THIS IS SOMETHING YOU SHOULD CHECK OUT IF YOU HAVE RIDGE VENTS IN YOUR ROOF. Do not make the mistake of ASSUMING that the material in your ridge vent will keep out embers -- that is what we almost did.
One of the workers climbed up to check and brought me a photo showing the gap in the ridge venting material that would easily allow embers to flow into the attic.
Later, when Straight Line Construction showed up to replace the 10-year-old ridge vents, we laid one on the ground. Left photo shows the top of the ridge vent with the roofing shingles. Right photo shows the underside of the vent and how wide-open it is to embers.
We searched the internet and found two companies that manufactured rolls of ridge venting material that was ember-proof.
Our screen installers do not work on roofs, so we arranged for a roofing company to remove the old and install the new. The companies that produce the material are roofingdirect.com and Brandguard. The company we hired to install it was Straight Line Construction.
BONUS: EMBER Wildfire Defense Solutions carried out an examination of our home before they made their bid. That is when they discovered our roofing vents were not ember-proof. In addition, they pointed out that the bracing beams for our deck supports formed a "v" that would easily direct flying embers to lodge between them.
Normally, deck supports would not be ignited by flying embers, but if embers are captured in this way and lodged between the wood, they can ignite the deck structure. We were delighted to learn about this at a time when we could do something about it.
We devised an easy solution to this problem that was low-cost and do-it-yourself. We purchased aluminum roof edge flashing at Home Depot that already comes in a "v" shape. In the photo on the right, Lara measured and cut the flashing exactly 5.5" long with a tin snip. . .
then she cut 1" down the folded center on each end and bent it to the shape we needed.
Once inserted, the shapes held firm and needed no nails to hold them in place. Next we will paint the aluminum pieces to match the posts.
3. Remove Flammables from Roof and Side of House
We've learned that, in most cases, houses do not ignite from the high temperature flames of a wildfire. They ignite from the low temperature burning of leaves, pine needles, and other flammables close to the house that are themselves ignited by blowing embers.
We don't have a problem with leaves gathering on our roof because it is steep. To keep leaves from gathering in the rain gutters, we had Byer's Leaf Guard gutters installed several years ago. A side benefit is that you never have to clean gutters again!
When we installed Byer's Leaf Guard, they were almost the only rain gutters on the market that effectively kept leaves and pine needles from piling up in the gutters -- that was about 15 years ago. They still work today, but there are many more leaf guards products on the market today. My only suggestion is that you not buy a leaf guard to go on top of your existing gutters if they are made of plastic -- plastic shrinks and decays rapidly in the sunlight. A metal leaf guard will be a better bargain over time.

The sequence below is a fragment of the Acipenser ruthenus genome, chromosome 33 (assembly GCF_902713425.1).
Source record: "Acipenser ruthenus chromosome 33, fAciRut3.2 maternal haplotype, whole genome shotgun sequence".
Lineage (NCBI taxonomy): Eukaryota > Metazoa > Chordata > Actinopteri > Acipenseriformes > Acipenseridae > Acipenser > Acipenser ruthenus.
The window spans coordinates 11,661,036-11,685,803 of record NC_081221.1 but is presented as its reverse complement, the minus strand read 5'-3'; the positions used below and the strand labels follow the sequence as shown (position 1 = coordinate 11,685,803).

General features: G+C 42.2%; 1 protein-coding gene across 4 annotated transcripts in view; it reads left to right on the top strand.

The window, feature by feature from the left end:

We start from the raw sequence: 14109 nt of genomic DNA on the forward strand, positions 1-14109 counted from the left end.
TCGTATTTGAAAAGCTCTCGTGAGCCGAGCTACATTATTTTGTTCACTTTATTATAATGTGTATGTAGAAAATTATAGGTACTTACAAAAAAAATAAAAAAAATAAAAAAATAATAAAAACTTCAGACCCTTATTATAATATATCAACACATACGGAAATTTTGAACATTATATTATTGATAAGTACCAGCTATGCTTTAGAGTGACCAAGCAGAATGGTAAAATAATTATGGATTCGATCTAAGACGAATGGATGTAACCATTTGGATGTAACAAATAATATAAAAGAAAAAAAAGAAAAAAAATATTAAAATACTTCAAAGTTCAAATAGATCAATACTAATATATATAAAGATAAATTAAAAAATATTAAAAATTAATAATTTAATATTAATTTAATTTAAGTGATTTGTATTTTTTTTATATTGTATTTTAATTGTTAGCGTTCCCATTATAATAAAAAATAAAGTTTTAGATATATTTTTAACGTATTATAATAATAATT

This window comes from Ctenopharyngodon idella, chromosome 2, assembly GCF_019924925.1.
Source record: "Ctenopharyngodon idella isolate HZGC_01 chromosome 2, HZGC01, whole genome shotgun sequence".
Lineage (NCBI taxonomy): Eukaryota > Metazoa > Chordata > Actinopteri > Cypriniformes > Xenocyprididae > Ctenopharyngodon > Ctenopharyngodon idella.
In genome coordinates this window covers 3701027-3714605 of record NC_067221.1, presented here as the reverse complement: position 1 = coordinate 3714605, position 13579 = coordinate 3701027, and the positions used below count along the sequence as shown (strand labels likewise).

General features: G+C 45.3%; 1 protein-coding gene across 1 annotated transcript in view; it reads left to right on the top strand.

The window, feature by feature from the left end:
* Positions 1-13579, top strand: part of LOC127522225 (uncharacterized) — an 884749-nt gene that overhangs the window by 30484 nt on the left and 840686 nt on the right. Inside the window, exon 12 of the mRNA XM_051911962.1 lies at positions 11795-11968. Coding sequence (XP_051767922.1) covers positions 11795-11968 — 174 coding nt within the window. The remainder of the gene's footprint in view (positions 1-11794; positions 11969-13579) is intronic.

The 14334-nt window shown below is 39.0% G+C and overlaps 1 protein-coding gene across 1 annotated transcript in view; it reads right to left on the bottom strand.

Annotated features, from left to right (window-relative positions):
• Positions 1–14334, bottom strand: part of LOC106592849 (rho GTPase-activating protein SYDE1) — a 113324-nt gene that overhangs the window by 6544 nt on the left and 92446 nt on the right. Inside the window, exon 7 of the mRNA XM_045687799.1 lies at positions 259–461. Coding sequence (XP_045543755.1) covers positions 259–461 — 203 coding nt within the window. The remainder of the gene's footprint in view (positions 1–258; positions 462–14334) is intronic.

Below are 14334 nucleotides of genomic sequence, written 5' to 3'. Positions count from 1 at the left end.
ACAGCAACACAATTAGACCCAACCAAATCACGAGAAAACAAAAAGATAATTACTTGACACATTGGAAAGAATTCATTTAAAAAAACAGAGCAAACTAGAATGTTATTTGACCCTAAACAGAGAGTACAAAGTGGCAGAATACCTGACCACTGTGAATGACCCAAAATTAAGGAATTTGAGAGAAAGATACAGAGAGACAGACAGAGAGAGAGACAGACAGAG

Another article appears on this website that shows the homeowners installing a different leaf guard that appears to be working very well -- here is a link to it.
Previously, we mentioned that we removed or trimmed all vegetation within the first 5 feet of our home, but we wanted to do more to make this critical area so close to the house more fire resistant. We had seen new homes being built that had rock wall for at least the first 3 feet on the outside walls -- but our home was 25-years old -- it was too late for that. We decided on a low cost, attractive alternative -- paving stones laid over compacted sand to make quick, inexpensive patios. We chose the Sierra Mix of colors and 2" thick bricks.
Much of the patio work was DIY. We laid down wooden forms to guide the leveling of the ground, added sand, leveled and compacted the sand, and then we laid the paving stones in a pattern that appealed to us. Finally we swept the stones with a fine sand that has polyester powder in it (purchased from Home Depot), sprinkled the stones gently with water, and when it dried the sand was fixed into place and sealed the cracks between the stones. In this way, we gave ouselves a patio on one side of the house and a parking area on the other, improving our fire resilience.
On a third side of the house we beefed-up the fire resistance with beach pebbles you can get in large plastic bags at Acer Landscape Materials in Shingle Springs. But we will have to keep leaves blown off the pebbles and dead branches trimmed from the box wood we have growing among the pebbles.
The fourth side of our house had a tall, concrete foundation and a level, grass lawn -- it needed no further work.